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Detection of Substellar Companion in Interacting Binary

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Credit: Gemini Observatory/University of Liecester (UK)/Mark A. Garlick;

Figure 1: Artist's depiction of the SDSS 1212 interacting binary system. The gravity of the white dwarf is so strong it distorts the shape of the brown dwarf-like companion and rips material from the surface of its 'donor.' The stream of matter is accelerated in the strong gravitational and magnetic fields of the white dwarf, finally striking its surface at 10% of the velocity of light. The impacting stream causes a hot accretion spot on the white dwarf, generating copious cyclotron radiation; responsible in part for the excess near-infrared radiation seen at wavelengths greater than 1.8 microns (see Figure 2).

Figure 2: GNIRS near-infrared spectrum (dotted line) with the best model fit. The observed spectrum is consistent with a combination of 3 model contributions: 1) a pure hydrogen white dwarf with T = 10,000 K and of 0.6 Solar mass; 2) a T =1400 K (L8 type) brown dwarf of 60 Jupiter masses; and 3) cyclotron emission produced by high energy electrons accelerated in the 7 megagauss magnetic field of the white dwarf.

The binary star SDSS J121209.31+013627.7, commonly known as SDSS 1212, is possibly the first interacting binary where a substellar companion has been directly detected -- via near-infrared spectroscopy with GNIRS on Gemini South. Although it was initially suspected to represent a detached, non-interacting system containing a cool, 10,000 K, magnetic white dwarf plus a brown dwarf companion, this new study favors the interpretation that the pair represent a magnetic cataclysmic variable (called a polar for the highly polarized light emitted by the mass-transferred material falling in a magnetic field) with a substellar donor in a quiescent (non-eruptive) state.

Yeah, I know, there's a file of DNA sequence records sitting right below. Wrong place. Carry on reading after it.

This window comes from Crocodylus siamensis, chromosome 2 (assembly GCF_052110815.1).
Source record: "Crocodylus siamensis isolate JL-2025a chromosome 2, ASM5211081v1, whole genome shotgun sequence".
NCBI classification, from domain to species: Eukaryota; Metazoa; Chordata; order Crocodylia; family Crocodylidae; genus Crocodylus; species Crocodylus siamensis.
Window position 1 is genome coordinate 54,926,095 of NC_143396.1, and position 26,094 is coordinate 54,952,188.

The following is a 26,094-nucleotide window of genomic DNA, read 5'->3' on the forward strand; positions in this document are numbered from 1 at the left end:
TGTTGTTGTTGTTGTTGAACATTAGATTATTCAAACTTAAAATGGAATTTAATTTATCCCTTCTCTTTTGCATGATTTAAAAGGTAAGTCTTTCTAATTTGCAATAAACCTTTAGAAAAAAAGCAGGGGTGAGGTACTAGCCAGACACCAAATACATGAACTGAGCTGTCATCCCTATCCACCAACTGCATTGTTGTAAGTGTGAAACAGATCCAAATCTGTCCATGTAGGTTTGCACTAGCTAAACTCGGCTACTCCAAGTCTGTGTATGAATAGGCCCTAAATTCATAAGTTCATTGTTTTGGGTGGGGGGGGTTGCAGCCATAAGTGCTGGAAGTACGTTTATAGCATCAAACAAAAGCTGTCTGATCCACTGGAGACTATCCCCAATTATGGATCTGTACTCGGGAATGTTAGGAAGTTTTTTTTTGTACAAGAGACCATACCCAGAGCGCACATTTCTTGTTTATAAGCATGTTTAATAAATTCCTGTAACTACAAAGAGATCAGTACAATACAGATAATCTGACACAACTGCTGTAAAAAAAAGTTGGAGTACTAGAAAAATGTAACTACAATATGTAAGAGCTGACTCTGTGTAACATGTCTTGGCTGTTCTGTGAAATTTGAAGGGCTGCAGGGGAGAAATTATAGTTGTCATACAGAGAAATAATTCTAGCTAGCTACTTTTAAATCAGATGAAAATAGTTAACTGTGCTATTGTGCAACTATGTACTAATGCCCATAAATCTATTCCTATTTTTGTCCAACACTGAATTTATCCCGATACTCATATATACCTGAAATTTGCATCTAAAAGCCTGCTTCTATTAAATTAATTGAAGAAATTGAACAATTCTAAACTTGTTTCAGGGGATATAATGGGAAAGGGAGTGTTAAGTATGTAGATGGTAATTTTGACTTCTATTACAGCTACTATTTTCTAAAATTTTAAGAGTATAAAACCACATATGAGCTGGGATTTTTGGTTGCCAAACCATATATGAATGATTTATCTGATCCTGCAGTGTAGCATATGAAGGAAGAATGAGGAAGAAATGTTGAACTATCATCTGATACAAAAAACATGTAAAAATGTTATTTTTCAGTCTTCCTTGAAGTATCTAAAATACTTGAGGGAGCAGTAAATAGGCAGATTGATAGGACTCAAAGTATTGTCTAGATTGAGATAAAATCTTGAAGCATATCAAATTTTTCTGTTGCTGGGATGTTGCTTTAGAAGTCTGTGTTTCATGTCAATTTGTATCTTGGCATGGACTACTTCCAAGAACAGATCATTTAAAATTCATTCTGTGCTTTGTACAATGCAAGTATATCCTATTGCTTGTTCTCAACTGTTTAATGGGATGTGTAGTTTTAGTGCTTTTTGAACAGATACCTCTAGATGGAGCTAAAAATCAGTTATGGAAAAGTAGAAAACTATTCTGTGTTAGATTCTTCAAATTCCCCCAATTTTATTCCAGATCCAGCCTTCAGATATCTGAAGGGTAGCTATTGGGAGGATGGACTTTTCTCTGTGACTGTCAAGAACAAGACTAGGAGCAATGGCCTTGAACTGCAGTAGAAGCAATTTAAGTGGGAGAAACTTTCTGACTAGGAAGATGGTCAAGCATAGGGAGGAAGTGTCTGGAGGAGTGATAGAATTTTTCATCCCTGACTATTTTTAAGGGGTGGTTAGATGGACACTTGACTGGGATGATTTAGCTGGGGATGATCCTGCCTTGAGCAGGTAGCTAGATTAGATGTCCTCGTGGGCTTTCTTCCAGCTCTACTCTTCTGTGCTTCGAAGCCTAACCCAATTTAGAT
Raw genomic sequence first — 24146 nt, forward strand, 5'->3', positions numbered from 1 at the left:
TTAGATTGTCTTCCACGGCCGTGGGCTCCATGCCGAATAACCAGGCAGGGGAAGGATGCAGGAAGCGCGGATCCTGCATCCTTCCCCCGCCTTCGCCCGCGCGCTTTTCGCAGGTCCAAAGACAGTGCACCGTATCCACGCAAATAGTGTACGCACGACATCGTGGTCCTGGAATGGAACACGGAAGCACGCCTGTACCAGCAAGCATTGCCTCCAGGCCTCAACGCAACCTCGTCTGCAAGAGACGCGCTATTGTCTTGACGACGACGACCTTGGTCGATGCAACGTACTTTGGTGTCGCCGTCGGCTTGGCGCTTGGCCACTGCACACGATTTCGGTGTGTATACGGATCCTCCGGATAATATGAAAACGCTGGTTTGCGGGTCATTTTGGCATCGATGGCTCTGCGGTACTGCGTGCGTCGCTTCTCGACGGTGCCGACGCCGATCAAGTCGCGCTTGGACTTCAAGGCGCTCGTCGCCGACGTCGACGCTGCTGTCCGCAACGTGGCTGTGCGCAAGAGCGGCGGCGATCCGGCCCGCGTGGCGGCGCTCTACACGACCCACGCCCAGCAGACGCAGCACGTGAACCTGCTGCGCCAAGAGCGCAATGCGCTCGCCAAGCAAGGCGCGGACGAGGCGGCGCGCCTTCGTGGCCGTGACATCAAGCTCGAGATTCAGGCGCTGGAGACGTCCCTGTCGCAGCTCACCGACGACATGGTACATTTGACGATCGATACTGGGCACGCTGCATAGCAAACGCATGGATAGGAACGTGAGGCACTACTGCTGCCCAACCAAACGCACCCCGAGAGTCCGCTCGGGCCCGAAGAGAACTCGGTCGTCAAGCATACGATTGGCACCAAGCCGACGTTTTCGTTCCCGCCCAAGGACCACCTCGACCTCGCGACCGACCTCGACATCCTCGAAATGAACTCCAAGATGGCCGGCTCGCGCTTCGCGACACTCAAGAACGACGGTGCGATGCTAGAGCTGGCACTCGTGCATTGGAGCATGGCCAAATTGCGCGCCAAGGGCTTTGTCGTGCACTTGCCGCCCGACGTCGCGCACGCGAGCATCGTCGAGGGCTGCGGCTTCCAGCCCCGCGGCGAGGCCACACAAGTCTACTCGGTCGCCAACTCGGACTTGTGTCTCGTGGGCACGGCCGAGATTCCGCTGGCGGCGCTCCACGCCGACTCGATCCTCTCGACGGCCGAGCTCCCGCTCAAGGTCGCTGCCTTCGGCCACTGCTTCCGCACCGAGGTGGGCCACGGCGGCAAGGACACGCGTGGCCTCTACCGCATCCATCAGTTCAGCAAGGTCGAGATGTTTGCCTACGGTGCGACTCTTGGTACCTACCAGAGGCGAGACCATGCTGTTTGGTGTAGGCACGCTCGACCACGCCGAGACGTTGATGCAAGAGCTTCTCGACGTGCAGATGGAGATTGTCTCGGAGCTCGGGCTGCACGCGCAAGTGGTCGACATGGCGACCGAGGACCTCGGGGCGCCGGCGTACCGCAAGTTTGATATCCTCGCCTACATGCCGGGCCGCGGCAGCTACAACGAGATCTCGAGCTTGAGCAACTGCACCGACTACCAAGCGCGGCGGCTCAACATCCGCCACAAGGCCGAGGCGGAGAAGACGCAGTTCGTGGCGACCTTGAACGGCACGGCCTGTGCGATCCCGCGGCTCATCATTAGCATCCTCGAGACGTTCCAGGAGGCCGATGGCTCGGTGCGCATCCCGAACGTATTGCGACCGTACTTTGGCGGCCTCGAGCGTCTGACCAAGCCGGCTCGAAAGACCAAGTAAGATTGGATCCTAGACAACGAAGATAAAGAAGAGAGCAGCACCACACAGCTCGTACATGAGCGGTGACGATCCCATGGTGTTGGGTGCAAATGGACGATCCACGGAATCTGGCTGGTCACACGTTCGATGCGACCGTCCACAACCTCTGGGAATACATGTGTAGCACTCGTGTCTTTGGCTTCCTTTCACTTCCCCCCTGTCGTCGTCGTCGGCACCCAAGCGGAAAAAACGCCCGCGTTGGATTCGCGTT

The research team, led by Jay Farihi (Gemini Observatory/University of Leicester) and including Matt Burleigh (University of Leicester) and Don Hoard (Spitzer Science Center) obtained spectroscopic data from 1-2.5 microns, which was only possible with Gemini/GNIRS due to the intrinsic faintness of this system and the fact that the light emitted changes on approximately 90 minute timescales. Gemini's great light collecting area and the simultaneous wavelength coverage of GNIRS (in cross-dispersed mode) enabled the team to gather enough light, simultaneously, at all the necessary wavelengths.

The team's most successful model includes; a cool white dwarf component, a brown dwarf component, and a cyclotron radiation component representing the infalling material from the substellar donor that is caught in the magnetic field of the white dwarf. The data, particularly the middle region of the spectrum (the H-band), are consistent with the first direct detection of a substellar object in such a system. More excitingly, the substellar donor may be of spectral type T, a class which represents methane-bearing brown dwarfs, none of which have ever been detected associated with any type of white dwarf, including non-interacting systems.

However, the donor star in this system is unlikely to have been 'born' substellar and cooled to near T dwarf temperatures (about 1300 K and below) over billions of years. Rather, it has evolved and lost internal energy via mass transfer onto the white dwarf, become smaller and colder as it has been whittled down to about 60 Jupiter masses. The donor could end up as a planetary mass object before the mass transfer turns off, or it may become entirely cannibalized by the white dwarf; the fates of these cataclysmic variables are somewhat uncertain.

For more details see: A Near-Infrared Spectroscopic Study of the Accreting Magnetic White Dwarf SDSS J121209.31+013627.7 and Its Substellar Companion, Farihi, J.; Burleigh, M. R.; Hoard, D. W., The Astrophysical Journal, Volume 674, issue 1, pp. 421-430.

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